The U.S. Treasury Department’s community bank fund will dole out an additional $253 million in cash to more than a dozen small banks across the country as part of its mission to encourage lending to small businesses and ignite job growth.

The Treasury announced its plans to extend the cash to 20 community banks across the country through its Small Business Lending Fund (SBLF), which was signed into law back in 2010.

A statement issued by the Treasury Department indicated more funding announcements would follow in the next few weeks. This particular round of funding with boost to total amount of fund contributed to community banks through the SBLF fund since it was established up to $590 million.

The SBLF is a $30 billion fund that provides capital to community banks with assets of $10 billion or less. According to the Treasury, profits paid out the federal government on SBLF funds borrowed begin at 5% and are reduced when these financial institutions expand their lending activities. Similar to the Troubled Asset Relief Program that funded traditional banks, community banks that enter the SBLF program can exit it by repaying funds they’ve been provided in addition to any dividends reaped.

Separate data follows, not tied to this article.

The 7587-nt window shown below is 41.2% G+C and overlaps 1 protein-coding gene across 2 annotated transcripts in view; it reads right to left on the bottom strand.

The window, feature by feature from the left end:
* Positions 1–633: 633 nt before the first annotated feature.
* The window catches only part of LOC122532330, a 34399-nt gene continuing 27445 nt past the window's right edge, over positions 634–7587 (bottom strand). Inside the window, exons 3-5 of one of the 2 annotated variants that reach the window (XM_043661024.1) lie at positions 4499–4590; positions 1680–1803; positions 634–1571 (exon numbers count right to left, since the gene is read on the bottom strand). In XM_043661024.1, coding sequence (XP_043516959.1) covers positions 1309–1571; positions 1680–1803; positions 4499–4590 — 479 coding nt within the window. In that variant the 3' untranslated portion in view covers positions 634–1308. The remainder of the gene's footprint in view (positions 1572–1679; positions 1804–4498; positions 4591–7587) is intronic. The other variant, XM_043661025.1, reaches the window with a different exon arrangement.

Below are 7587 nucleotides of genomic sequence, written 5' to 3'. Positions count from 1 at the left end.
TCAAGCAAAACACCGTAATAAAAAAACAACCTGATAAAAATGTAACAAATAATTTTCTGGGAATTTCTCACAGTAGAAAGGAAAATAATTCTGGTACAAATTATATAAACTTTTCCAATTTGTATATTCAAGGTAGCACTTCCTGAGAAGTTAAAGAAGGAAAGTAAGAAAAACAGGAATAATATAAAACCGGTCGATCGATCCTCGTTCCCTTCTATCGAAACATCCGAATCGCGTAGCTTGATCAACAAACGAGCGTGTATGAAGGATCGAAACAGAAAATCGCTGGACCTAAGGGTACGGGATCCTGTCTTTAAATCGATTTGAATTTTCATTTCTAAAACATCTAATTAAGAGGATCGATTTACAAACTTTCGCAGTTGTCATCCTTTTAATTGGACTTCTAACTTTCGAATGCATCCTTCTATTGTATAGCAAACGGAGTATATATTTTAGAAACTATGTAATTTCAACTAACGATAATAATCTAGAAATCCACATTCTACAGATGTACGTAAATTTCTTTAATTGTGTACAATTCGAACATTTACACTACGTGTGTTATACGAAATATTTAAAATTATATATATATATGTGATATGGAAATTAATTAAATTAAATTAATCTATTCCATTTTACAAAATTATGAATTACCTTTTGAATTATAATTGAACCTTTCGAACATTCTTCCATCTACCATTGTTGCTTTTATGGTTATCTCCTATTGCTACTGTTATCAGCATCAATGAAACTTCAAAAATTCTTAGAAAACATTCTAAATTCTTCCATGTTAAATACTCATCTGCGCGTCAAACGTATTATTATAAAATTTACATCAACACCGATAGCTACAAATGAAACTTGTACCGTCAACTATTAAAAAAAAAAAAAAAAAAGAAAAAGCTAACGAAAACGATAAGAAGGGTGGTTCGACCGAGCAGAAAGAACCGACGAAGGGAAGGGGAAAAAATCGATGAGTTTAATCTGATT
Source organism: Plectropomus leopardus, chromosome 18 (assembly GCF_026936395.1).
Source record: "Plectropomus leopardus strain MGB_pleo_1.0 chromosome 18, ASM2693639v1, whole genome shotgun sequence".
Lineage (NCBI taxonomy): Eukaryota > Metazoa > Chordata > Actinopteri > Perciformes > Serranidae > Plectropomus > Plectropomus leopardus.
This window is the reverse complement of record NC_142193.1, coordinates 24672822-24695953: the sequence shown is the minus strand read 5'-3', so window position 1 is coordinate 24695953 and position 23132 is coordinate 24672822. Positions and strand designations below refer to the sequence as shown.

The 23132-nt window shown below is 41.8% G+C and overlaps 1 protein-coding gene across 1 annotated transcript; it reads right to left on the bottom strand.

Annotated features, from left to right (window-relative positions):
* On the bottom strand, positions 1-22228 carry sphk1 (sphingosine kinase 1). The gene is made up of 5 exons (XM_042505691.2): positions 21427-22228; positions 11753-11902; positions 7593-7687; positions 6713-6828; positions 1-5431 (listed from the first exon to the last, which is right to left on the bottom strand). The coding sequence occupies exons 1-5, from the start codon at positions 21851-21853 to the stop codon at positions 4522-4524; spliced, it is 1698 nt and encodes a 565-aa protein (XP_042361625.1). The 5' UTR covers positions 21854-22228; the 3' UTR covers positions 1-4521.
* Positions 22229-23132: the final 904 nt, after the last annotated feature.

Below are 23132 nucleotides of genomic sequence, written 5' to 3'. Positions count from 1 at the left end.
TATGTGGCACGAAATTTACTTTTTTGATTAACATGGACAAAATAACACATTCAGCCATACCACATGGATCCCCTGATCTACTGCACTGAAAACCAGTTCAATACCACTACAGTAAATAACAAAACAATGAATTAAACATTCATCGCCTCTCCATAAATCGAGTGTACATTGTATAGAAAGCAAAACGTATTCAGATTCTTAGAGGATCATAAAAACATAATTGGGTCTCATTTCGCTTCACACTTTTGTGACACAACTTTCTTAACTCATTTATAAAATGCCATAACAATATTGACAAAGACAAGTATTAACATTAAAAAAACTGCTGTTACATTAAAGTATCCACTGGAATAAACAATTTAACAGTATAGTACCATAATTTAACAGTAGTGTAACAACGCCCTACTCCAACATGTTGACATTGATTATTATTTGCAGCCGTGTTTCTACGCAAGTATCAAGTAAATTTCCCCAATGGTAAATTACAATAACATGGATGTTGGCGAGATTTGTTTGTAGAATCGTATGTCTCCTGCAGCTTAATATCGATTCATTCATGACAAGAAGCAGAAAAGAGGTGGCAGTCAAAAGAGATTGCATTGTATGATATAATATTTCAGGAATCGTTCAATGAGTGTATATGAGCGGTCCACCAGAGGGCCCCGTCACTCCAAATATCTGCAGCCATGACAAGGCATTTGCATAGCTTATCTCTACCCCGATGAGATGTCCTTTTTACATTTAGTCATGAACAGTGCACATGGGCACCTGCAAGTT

Small businesses employ more than half of America’s workforce and account for 60 percent of gross job creation, according to the Treasury.

“Access to capital is critical to ensuring small businesses can invest, expand, and hire in their local communities,” said the fund’s Deputy Secretary Neal S. Wolin in a statement. “These funds will help unlock credit for Main Street entrepreneurs to support private sector growth and job creation.”

In mid-July the SBLF fund announced plans to extend $214 million to 17 community banks, with Eagle Bancorp. of Bethesda, Md. receiving the most funding at $56.6 million.

Read more: Feds Extend Additional $214 Million to Community Banks

The U.S. Treasury also controls the Community Development Financial Institutions Fund and announced plans to provide $142 million to community banks through the fiscal year 2011 in late July.  JP Morgan Chase also invested $100 million in community banks in increments of between $2 million and $5 million this past January.

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